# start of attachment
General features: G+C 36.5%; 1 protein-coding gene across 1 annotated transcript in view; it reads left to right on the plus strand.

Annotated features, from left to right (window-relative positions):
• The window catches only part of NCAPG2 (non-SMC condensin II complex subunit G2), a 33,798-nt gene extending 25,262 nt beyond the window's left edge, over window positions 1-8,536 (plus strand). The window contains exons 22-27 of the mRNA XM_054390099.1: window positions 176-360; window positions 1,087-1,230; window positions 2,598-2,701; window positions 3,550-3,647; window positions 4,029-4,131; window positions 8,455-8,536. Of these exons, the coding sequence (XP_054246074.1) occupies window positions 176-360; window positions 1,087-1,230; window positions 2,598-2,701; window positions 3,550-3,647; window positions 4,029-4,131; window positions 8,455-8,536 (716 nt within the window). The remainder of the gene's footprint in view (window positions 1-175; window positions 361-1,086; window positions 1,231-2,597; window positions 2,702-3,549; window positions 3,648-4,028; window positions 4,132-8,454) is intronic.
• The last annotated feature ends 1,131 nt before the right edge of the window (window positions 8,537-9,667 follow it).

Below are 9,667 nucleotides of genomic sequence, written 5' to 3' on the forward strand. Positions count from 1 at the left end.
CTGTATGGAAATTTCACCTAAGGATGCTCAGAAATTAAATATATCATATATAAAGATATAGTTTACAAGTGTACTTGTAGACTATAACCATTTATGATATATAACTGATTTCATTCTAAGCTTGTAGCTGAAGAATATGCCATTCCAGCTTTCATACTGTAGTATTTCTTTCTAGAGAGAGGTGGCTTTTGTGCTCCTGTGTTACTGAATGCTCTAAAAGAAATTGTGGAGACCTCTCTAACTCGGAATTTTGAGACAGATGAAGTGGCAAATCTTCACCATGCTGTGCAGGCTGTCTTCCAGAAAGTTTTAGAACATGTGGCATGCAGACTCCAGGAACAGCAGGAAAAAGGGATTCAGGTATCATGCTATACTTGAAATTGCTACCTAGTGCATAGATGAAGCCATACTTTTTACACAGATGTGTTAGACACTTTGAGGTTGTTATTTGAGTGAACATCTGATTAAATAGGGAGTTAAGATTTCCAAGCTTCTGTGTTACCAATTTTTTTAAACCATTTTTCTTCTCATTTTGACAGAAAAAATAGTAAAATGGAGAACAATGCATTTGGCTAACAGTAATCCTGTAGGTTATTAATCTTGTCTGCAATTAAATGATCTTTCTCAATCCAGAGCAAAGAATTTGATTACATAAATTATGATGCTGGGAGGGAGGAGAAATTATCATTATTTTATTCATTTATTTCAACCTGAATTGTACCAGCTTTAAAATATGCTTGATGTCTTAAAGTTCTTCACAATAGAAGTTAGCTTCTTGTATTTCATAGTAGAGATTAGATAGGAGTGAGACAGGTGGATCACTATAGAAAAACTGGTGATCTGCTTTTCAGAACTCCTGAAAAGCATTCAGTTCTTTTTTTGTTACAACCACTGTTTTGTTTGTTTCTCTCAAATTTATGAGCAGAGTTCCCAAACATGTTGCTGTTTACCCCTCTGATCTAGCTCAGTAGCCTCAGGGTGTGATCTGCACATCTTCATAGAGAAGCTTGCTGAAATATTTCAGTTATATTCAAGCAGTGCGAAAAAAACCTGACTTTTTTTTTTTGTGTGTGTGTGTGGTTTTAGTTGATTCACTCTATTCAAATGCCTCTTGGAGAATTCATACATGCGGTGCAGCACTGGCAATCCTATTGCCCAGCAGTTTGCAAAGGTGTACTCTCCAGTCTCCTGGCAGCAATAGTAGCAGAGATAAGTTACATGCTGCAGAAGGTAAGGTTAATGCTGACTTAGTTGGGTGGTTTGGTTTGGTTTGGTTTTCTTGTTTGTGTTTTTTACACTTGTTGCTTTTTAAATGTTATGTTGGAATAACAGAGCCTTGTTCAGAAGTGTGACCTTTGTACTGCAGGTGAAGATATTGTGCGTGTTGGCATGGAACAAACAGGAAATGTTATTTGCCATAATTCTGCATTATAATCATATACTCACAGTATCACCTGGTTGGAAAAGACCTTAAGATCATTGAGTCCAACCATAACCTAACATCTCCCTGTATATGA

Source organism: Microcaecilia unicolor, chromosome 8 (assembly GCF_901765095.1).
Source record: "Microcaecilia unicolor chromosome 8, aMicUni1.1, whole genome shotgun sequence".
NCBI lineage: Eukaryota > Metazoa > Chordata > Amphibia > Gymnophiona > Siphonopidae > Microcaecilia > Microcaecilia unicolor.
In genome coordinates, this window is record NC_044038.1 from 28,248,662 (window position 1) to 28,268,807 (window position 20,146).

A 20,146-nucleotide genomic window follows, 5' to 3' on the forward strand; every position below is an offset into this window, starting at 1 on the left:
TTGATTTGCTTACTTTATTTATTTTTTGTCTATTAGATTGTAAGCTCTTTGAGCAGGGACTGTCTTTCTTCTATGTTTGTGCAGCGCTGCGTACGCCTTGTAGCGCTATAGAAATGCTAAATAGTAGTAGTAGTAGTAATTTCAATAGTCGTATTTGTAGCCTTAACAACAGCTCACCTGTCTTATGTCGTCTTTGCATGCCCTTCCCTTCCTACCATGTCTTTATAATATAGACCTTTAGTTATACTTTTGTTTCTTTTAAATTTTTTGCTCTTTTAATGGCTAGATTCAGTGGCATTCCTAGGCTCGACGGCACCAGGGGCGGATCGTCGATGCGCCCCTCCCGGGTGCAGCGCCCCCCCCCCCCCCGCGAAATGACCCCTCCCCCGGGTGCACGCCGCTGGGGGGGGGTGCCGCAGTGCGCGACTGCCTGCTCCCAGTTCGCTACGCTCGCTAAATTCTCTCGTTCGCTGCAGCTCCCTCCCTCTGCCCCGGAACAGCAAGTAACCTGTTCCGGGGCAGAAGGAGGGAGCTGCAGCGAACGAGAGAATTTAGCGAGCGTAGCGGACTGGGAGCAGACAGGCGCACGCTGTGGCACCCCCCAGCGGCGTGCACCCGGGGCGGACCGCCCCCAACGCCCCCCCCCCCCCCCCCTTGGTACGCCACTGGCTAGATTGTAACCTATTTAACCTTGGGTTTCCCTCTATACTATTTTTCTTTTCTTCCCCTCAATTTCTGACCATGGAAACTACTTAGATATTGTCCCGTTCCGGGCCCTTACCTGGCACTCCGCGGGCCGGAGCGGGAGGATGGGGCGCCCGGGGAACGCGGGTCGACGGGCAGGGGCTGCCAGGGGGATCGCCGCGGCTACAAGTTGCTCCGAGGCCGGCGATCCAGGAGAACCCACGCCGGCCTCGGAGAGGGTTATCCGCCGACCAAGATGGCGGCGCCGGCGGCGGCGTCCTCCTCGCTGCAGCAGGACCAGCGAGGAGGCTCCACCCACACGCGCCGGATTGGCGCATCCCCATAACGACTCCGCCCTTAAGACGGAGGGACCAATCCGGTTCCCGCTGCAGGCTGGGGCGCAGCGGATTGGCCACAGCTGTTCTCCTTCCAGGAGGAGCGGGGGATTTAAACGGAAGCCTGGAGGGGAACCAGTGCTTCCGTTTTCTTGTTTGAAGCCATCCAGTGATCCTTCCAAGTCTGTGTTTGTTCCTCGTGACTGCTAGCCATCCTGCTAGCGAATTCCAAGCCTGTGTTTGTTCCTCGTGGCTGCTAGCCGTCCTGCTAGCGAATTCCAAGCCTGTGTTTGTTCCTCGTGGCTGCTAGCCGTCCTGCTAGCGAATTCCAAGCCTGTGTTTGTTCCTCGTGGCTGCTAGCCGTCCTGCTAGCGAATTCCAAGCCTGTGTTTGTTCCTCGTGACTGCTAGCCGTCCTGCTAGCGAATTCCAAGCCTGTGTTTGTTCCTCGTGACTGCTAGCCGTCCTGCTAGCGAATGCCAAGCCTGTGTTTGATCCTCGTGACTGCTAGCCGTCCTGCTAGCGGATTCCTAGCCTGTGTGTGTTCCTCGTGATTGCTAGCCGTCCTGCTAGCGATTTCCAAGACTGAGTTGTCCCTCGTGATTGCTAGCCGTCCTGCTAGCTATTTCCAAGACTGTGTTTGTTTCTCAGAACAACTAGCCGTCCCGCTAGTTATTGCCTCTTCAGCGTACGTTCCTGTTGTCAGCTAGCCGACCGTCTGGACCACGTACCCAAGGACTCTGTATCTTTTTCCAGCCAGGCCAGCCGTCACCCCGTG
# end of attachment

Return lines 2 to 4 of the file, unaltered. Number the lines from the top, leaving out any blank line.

Annotated features, from left to right (window-relative positions):
• The window catches only part of NCAPG2 (non-SMC condensin II complex subunit G2), a 33,798-nt gene extending 25,262 nt beyond the window's left edge, over window positions 1-8,536 (plus strand). The window contains exons 22-27 of the mRNA XM_054390099.1: window positions 176-360; window positions 1,087-1,230; window positions 2,598-2,701; window positions 3,550-3,647; window positions 4,029-4,131; window positions 8,455-8,536. Of these exons, the coding sequence (XP_054246074.1) occupies window positions 176-360; window positions 1,087-1,230; window positions 2,598-2,701; window positions 3,550-3,647; window positions 4,029-4,131; window positions 8,455-8,536 (716 nt within the window). The remainder of the gene's footprint in view (window positions 1-175; window positions 361-1,086; window positions 1,231-2,597; window positions 2,702-3,549; window positions 3,648-4,028; window positions 4,132-8,454) is intronic.
• The last annotated feature ends 1,131 nt before the right edge of the window (window positions 8,537-9,667 follow it).